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by Randy Walker

@TennisPublisher

 

Not since her very first match as a professional on October 29, 1995 had Serena Williams lost a match in a more convincing fashion that she did Wednesday in the second round of the French Open.

The world No. 1 and defending tournament champion was dismissed in the second round at Roland Garros – winning only four games – losing to No. 35-ranked Garbine Muguruza of Spain 6-2, 6-2.

Williams, described throughout the match as “flat” by ESPN2 commentators Pam Shriver and Mary Joe Fernandez (also her Fed Cup and Olympic coach) as she virtually gave away the match – committed 29 unforced errors (a player only technically needs to win 28 points to win a two-set match with no deuces). Regarded as the greatest server in the history of women’s tennis, Williams made a mediocre 67 percent of her first serves, but only won 55 percent of those points when she got her first ball in. On her second serve, she won only 27 percent of points, illustrating  on her second,

“She left the car in the garage today,” said commentator Brad Gilbert on ESPN2. “She wasn’t getting her free points on her serve today. She looked puzzled.”

“She was flat and Muguruza took it to her,” said Patrick McEnroe, also on ESPN2.

Entering the match, Muguruza had a career record of 0-7 against top 8-ranked players with an 0-14 record in sets played in those seven matches.

The only time Serena Williams lost a pro match by a worse scoreline came in her pro debut in the first round of qualifying of the Bell Challenge in Quebec when she lost 6-1, 6-1 to American Anenie Miller, as excerpted below in the book, digital download and mobile app “This Day in Tennis History” available at www.TennisHistoryApp.com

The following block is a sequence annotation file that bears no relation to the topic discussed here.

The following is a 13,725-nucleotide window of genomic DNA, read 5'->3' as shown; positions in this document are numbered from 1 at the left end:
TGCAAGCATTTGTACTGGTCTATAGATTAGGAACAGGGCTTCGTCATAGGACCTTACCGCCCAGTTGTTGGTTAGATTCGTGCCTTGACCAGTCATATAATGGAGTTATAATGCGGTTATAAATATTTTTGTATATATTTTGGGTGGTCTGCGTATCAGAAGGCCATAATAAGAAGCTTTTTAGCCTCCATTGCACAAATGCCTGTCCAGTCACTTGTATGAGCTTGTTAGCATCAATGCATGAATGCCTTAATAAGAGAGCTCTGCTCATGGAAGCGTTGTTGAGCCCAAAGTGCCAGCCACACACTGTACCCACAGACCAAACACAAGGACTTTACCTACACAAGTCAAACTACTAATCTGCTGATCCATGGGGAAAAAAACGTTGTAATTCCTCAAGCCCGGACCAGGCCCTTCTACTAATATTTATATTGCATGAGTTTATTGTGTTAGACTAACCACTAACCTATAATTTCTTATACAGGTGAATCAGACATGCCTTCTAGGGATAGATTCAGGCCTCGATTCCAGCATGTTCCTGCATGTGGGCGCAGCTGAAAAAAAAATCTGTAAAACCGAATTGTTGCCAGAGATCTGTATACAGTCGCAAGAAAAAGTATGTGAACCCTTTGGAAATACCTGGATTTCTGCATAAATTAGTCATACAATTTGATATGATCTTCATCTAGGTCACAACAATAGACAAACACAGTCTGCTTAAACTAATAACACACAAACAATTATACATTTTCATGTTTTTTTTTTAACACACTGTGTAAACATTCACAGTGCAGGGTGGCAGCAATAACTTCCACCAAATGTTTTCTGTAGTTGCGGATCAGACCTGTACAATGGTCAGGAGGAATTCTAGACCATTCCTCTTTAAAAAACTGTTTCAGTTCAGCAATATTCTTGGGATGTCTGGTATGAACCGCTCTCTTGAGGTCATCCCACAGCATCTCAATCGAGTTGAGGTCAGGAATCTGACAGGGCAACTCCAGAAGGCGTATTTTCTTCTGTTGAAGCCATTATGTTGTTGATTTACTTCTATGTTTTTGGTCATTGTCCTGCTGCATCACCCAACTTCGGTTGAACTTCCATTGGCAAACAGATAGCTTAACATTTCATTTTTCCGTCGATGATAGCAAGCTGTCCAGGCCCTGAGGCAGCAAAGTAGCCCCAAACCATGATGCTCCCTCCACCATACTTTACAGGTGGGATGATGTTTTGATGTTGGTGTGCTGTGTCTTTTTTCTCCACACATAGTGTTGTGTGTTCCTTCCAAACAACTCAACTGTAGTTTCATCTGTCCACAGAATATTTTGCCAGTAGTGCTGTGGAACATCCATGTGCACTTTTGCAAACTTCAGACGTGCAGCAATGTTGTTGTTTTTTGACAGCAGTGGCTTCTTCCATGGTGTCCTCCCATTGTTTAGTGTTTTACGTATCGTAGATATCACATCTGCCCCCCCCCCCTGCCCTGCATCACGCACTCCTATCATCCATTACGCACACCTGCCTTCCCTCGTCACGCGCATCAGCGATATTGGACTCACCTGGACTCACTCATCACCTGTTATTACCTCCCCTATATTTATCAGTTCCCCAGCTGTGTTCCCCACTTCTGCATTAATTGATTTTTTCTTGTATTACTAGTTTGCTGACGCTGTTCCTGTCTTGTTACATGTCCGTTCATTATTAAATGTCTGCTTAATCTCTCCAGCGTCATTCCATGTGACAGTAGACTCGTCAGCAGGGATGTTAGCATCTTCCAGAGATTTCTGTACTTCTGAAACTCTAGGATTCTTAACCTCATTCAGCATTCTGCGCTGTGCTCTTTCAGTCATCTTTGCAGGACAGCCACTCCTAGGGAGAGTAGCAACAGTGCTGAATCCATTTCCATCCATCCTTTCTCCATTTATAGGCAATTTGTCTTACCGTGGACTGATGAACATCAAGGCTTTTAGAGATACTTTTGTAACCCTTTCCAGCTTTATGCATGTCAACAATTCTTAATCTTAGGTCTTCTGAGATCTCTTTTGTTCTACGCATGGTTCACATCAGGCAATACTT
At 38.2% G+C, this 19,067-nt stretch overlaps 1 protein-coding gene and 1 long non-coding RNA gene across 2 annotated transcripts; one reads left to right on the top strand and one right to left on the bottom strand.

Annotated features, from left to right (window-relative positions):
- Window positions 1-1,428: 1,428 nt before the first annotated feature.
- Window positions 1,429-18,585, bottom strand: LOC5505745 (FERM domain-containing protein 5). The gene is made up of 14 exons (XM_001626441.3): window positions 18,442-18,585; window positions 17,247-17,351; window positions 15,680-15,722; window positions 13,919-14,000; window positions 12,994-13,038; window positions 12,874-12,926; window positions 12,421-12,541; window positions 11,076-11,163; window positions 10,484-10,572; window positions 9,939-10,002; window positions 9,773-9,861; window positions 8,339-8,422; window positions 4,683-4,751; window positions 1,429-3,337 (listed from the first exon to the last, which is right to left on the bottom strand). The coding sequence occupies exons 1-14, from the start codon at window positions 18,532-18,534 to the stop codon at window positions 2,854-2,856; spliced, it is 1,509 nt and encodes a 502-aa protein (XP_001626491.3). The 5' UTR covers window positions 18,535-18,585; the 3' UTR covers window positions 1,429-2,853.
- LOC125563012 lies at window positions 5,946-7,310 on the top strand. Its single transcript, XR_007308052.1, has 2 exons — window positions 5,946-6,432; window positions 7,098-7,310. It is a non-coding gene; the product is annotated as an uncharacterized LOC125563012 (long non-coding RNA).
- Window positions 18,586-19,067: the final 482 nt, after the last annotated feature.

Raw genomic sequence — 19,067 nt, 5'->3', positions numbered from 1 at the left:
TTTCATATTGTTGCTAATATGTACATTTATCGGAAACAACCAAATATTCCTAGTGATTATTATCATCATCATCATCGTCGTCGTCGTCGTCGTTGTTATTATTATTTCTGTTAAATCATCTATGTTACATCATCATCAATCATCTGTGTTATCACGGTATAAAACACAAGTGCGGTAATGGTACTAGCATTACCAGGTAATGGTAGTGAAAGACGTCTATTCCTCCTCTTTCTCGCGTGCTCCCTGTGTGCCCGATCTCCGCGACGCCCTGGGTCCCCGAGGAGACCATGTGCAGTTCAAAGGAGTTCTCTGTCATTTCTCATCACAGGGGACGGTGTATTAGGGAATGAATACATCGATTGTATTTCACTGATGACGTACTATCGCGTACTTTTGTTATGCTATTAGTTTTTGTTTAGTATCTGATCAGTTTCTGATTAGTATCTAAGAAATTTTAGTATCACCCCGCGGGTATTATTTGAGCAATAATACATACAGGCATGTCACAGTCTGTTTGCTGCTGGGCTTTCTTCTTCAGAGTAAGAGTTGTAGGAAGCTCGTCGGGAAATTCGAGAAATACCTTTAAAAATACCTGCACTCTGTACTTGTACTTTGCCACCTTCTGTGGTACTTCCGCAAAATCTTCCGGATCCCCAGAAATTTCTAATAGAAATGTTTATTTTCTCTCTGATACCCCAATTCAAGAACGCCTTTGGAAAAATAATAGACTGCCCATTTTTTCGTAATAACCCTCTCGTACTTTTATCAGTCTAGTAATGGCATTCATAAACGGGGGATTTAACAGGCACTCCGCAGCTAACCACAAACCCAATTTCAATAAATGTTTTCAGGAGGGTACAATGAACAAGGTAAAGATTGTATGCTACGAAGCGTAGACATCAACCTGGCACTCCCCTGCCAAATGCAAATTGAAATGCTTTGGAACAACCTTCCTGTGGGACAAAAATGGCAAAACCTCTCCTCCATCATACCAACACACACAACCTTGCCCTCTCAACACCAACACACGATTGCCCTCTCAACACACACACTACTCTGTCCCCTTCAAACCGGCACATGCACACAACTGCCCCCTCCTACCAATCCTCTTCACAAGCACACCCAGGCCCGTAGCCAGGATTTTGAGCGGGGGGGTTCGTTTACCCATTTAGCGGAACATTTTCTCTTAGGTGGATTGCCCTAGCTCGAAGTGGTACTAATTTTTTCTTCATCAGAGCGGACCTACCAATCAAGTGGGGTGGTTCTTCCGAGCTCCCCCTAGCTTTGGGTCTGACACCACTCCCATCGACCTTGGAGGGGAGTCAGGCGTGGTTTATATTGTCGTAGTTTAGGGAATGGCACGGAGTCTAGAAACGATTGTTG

October 29, 1995 – Fourteen-year-old future world No. 1 Serena Williams makes an auspicious, humbling professional debut, losing in the first round of qualifying of the Bell Challenge in Quebec City, Canada to 18-year-old, Anne Miller 6-1, 6-1. The match is played at Club Advantage, a private tennis club in Quebec with little fanfare. Writes Robin Finn of the New York Times, ”Instead of a stadium showcase, she competed on a regulation practice court at a tennis club in suburban Vanier, side by side with another qualifying match.  There were no spotlights, no introductions, not even any fans. Her court was set a level below a smoky lounge that held a bar, a big-screen television, an ice cream cart and 50 or so onlookers with varying stages of interest in her fate.” Says Williams, “I felt bad out there because I lost.  I didn’t play like I meant to play. I played kind of like an amateur.” Says Miller, “I guess I played a celebrity…She has as much power as anybody around, but maybe she needs to play some junior events the way Anna Kournikova has to learn how to become match-tough. There really is no substitute for the real thing. I felt like a complete veteran compared to her.”

 

Serena Williams

Serena Williams



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About Admin
Randy Walker is a communications and marketing specialist, writer, tennis historian and the managing partner of New Chapter Media – www.NewChapterMedia.com. He was a 12-year veteran of the U.S. Tennis Association’s marketing and communications division where he worked as the press officer for 22 U.S. Davis Cup ties, three Olympic tennis teams and was an integral part of USTA media services team for 14 US Opens. He is the author of the book ON THIS DAY IN TENNIS HISTORY (http://www.tennishistorybook.com/).

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